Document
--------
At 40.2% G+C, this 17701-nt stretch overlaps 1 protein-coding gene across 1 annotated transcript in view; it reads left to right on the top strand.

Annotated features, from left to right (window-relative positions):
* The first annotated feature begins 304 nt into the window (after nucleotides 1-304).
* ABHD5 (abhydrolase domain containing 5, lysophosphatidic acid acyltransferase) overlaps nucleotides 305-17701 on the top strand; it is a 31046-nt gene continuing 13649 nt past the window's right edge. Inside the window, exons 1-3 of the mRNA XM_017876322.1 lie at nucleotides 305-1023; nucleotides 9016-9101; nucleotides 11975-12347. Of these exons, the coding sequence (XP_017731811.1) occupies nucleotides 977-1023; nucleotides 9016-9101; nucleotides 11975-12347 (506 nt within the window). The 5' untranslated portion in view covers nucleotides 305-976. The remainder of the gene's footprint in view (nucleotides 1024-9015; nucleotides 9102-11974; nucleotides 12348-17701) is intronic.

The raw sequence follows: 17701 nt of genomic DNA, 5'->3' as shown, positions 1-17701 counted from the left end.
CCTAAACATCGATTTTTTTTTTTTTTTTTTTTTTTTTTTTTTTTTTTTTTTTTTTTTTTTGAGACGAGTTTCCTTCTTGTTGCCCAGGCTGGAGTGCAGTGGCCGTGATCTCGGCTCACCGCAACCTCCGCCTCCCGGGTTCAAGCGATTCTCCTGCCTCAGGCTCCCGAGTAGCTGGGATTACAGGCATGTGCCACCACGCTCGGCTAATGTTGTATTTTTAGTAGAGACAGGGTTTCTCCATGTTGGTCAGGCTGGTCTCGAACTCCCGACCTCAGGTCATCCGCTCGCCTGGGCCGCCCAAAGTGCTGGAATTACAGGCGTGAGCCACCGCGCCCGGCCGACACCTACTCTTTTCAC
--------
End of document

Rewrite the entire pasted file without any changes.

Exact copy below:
At 40.2% G+C, this 17701-nt stretch overlaps 1 protein-coding gene across 1 annotated transcript in view; it reads left to right on the top strand.

Annotated features, from left to right (window-relative positions):
* The first annotated feature begins 304 nt into the window (after nucleotides 1-304).
* ABHD5 (abhydrolase domain containing 5, lysophosphatidic acid acyltransferase) overlaps nucleotides 305-17701 on the top strand; it is a 31046-nt gene continuing 13649 nt past the window's right edge. Inside the window, exons 1-3 of the mRNA XM_017876322.1 lie at nucleotides 305-1023; nucleotides 9016-9101; nucleotides 11975-12347. Of these exons, the coding sequence (XP_017731811.1) occupies nucleotides 977-1023; nucleotides 9016-9101; nucleotides 11975-12347 (506 nt within the window). The 5' untranslated portion in view covers nucleotides 305-976. The remainder of the gene's footprint in view (nucleotides 1024-9015; nucleotides 9102-11974; nucleotides 12348-17701) is intronic.

The raw sequence follows: 17701 nt of genomic DNA, 5'->3' as shown, positions 1-17701 counted from the left end.
CCTAAACATCGATTTTTTTTTTTTTTTTTTTTTTTTTTTTTTTTTTTTTTTTTTTTTTTTGAGACGAGTTTCCTTCTTGTTGCCCAGGCTGGAGTGCAGTGGCCGTGATCTCGGCTCACCGCAACCTCCGCCTCCCGGGTTCAAGCGATTCTCCTGCCTCAGGCTCCCGAGTAGCTGGGATTACAGGCATGTGCCACCACGCTCGGCTAATGTTGTATTTTTAGTAGAGACAGGGTTTCTCCATGTTGGTCAGGCTGGTCTCGAACTCCCGACCTCAGGTCATCCGCTCGCCTGGGCCGCCCAAAGTGCTGGAATTACAGGCGTGAGCCACCGCGCCCGGCCGACACCTACTCTTTTCAC